Firstly, I really enjoy your blog and newsletter, I am fairly new at sewing. I just found your tutorial on how to make a pattern for skirts. You mention that it is easier to work in metric tham imperial, and I totally agree! However, when talking about the seam allowance, you indicate a seam allowance of 5/8 of an inch! In order to get a good fit for the skirt, what do you recommend I should use in cms for the seam allowance?
Many thanks in advance for your help,

Deby at So Sew Easy
Reply to  Suzanne

Haha yes I see the dilemma! My machine bed is marked in inches, with a 5/8th line for the seam allowance so that is why I switched. Then if I set a seam allowance that matches one of the lines on the machine, I know it will be accurate. I would suggest doing the same. If you have a guide on your machine at 1.25 cm perhaps, then add that as a seam allowance, or some other width that you know you can follow accurately, such as the width to the edge of your presser foot.

angela Jamaica
angela Jamaica

i am very happy for this easy method

Felicia Williams
Felicia Williams

Hi Deby, I am new to sewing and started making a simple skirt but got stuck with the waistband. Then I found your sew-along and realize that I may need to take the skirt apart and start all over from the beginning. Like you, I love skirts but I have an odd shape and need to make my skirt a little longer in the back because of my stomach and my butt. Can you help me? thank you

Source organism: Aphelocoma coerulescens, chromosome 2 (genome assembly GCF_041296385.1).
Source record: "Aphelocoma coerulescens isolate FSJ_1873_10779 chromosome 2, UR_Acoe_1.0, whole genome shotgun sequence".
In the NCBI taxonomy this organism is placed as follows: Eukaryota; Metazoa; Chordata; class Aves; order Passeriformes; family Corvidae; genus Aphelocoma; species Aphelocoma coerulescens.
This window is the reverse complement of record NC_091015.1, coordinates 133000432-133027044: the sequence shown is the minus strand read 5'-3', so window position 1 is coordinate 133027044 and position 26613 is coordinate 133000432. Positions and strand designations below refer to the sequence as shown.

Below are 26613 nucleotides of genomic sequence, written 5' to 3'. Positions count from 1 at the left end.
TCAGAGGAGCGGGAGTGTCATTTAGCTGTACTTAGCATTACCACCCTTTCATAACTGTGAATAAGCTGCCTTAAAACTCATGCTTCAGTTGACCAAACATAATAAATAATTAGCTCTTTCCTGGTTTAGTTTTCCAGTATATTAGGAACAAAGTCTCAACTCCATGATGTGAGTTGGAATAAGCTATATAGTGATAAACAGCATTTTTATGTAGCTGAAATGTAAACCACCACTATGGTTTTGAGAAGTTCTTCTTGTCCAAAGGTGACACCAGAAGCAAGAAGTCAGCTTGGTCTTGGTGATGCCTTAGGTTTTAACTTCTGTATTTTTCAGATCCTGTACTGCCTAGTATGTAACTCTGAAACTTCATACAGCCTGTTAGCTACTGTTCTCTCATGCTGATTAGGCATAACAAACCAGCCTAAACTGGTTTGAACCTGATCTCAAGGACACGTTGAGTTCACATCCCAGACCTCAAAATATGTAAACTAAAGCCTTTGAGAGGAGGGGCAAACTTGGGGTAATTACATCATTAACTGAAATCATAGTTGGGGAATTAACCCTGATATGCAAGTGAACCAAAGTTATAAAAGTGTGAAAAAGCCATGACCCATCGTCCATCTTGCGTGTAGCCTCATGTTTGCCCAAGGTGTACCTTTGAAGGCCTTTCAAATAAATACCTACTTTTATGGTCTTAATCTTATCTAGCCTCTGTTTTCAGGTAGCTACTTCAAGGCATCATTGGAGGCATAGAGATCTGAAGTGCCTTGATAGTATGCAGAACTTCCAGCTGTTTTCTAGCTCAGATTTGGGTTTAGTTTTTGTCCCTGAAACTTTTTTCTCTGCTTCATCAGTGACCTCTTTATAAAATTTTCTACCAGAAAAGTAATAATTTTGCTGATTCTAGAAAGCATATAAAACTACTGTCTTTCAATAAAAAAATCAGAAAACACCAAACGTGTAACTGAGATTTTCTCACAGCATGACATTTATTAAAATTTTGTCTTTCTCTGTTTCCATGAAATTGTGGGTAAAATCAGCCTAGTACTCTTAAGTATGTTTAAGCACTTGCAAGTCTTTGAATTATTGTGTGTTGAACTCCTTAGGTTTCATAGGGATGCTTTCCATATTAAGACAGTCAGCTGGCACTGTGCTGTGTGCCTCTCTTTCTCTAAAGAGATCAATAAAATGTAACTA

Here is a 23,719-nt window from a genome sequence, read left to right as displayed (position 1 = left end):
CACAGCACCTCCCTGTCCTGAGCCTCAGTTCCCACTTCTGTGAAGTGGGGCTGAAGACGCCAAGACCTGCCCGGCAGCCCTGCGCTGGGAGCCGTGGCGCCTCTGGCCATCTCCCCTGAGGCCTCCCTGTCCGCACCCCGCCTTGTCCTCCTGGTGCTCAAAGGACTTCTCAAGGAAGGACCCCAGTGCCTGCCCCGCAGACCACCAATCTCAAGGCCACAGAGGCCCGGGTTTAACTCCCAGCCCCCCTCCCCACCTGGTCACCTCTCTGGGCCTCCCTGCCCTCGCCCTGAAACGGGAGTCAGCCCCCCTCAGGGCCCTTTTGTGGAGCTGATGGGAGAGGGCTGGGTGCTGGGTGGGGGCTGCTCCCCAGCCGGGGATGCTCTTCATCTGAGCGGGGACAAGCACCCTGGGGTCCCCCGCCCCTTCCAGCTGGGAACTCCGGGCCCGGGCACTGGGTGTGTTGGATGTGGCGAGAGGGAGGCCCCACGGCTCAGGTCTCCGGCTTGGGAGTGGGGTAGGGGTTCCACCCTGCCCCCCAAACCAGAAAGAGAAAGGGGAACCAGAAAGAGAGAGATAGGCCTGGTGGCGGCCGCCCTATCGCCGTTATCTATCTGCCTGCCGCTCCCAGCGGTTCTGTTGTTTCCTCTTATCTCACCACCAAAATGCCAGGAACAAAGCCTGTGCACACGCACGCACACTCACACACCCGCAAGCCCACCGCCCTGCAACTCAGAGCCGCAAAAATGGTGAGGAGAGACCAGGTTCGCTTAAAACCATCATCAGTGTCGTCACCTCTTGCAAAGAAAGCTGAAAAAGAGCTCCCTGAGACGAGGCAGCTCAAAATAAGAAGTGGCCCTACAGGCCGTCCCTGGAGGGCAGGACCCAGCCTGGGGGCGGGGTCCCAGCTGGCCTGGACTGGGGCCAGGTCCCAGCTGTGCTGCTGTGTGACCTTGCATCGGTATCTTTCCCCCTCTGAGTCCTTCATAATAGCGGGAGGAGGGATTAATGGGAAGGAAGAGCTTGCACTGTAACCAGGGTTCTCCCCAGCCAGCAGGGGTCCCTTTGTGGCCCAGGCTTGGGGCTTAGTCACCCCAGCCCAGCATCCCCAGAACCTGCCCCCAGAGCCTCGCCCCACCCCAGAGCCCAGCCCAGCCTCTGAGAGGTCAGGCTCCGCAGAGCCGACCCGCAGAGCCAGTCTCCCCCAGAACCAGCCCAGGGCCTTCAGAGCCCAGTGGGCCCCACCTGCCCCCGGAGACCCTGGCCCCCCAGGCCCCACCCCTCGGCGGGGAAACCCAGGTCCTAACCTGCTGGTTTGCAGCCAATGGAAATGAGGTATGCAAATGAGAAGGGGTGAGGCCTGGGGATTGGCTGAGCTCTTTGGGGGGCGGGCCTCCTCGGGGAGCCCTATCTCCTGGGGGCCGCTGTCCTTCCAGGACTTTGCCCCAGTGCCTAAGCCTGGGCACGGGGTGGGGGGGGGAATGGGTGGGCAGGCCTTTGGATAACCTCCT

Deby at So Sew Easy

If you lived near me Felicia, I’d say come on over and we’d work together to get your skirt fitting nicely. But over the internet that is sadly just not an easy task. There was a great series I saw on another sewing site about how to deal with skirt fitting for a more prominent behind or tummy, but at the moment I can’t find it again. Wish I’d book marked it. (Found it – there is a great series here on advanced skirt slopers and fitting – I hope you’ll be able to make the adjustments you need based on these tips.


Aawww. Thanks Deby, the link you sent was pretty helpful. Appreciate it. I will also go through my sewing handbook, “complete guide to sewing”, by readers digest to figure out how to do darts.


Hi Deby, downloaded this from craftsy and I’m finally able to start. But I am having a problem. I am trying to use your link to enter my measurements and it is not working. I’ve downloaded as directed to Dropbox but it will not let me type in my measurements. I have an ipad is this what the problem is? Any insight would be great…..if it doesn’t work for ipad could I send you my measurements? You can respond via email

Thanks Claudia

Deby at So Sew Easy
Reply to  Claudia

Hi Claudia. It’s a spreadsheet so you need to open it in a spreadsheet program such as Excel, Works or Open Office Calc. Then you’ll be able to input the numbers. You probably don’t have the right software on your iPad to do this, it’s more of a web browser than a computer. You can open it probably no problem on a regular computer, laptop, or one at work perhaps. If you can’t get to it any of these ways, just drop me an email with your measurements.


i think this process is very important for us


Hi!i’m stopping by from the DIY Sunday showcase. I’m just learning how to sew and haven’t attempted anything for myself yet. This might be it! Thank you!

Bethany the ngnrdgrl
Bethany the ngnrdgrl

Your skirts are turning out fantastic! Its great watching you improve on your skills. I’m pinning this. Thanks for sharing with us!


Awesome! I have a few dress to skirt refashions coming up.

Erin @

Thanks for sharing – I might actually attempt this skirt!